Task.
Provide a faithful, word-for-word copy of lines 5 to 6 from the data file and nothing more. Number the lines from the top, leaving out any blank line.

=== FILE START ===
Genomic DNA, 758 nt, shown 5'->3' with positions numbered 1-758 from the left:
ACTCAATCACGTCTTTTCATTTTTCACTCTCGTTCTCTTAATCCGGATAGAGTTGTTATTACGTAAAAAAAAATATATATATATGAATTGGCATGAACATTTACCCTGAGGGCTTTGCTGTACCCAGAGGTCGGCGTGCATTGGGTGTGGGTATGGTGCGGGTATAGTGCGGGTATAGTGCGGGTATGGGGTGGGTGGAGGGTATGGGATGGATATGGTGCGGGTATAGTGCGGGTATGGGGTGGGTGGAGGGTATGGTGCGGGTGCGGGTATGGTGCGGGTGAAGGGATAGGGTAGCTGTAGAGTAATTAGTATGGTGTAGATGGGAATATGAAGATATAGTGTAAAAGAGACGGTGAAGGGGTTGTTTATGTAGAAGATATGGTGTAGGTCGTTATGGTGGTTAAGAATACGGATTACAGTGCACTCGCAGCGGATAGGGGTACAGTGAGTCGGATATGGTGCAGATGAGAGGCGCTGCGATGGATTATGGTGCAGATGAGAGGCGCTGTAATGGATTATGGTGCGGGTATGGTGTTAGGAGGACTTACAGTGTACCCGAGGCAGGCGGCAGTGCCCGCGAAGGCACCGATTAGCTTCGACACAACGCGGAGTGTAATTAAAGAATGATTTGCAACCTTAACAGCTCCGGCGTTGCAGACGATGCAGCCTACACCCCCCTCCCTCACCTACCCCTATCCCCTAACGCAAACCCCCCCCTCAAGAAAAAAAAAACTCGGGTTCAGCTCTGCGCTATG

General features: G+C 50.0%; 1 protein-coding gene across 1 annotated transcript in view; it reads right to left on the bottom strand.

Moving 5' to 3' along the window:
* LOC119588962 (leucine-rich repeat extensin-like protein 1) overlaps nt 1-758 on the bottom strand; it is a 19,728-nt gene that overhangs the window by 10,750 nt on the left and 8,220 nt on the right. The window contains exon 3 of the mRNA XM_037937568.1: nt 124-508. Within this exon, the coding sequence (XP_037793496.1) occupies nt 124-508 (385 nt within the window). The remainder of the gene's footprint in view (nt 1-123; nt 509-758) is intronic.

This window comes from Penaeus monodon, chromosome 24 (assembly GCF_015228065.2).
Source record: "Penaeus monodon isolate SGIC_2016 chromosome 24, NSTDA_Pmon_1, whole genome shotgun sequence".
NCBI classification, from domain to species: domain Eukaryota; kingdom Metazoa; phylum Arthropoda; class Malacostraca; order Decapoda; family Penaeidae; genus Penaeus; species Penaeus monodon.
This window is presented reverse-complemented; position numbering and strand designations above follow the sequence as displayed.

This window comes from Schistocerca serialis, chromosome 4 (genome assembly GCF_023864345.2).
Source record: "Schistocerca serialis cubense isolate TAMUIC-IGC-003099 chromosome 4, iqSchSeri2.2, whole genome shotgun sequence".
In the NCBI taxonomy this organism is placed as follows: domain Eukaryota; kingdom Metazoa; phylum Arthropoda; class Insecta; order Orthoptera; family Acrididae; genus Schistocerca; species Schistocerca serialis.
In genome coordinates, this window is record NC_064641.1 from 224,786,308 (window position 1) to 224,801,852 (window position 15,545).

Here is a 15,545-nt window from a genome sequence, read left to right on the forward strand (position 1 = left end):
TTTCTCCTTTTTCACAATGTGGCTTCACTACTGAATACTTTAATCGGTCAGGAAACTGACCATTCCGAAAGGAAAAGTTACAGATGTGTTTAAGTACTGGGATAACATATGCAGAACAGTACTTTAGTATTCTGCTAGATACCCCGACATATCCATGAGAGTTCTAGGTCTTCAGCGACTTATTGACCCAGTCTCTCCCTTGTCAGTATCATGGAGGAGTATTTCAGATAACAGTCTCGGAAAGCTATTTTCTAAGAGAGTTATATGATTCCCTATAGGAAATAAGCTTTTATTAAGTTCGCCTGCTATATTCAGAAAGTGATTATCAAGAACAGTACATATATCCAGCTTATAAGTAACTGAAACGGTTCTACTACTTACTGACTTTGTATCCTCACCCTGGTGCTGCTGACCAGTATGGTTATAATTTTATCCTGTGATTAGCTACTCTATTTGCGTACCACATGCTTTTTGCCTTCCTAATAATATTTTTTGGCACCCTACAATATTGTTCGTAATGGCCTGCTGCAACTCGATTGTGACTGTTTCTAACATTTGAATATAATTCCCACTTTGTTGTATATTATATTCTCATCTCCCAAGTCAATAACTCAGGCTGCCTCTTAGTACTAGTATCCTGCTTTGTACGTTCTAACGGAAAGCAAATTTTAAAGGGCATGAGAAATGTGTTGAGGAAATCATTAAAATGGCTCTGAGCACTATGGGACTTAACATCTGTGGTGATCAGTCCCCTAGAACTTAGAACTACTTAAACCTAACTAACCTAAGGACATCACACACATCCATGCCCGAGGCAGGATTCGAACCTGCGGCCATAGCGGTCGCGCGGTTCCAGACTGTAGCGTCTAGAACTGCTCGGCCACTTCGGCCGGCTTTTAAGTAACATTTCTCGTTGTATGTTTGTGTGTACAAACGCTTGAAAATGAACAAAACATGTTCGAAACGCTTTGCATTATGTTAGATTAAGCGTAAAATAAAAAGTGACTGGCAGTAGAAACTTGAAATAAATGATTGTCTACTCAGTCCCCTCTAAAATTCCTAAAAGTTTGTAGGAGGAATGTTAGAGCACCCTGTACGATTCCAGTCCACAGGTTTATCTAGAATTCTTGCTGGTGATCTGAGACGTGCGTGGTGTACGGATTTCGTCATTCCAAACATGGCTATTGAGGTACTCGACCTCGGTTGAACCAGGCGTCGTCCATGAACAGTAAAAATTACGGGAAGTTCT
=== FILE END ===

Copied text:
* LOC119588962 (leucine-rich repeat extensin-like protein 1) overlaps nt 1-758 on the bottom strand; it is a 19,728-nt gene that overhangs the window by 10,750 nt on the left and 8,220 nt on the right. The window contains exon 3 of the mRNA XM_037937568.1: nt 124-508. Within this exon, the coding sequence (XP_037793496.1) occupies nt 124-508 (385 nt within the window). The remainder of the gene's footprint in view (nt 1-123; nt 509-758) is intronic.

This window comes from Penaeus monodon, chromosome 24 (assembly GCF_015228065.2).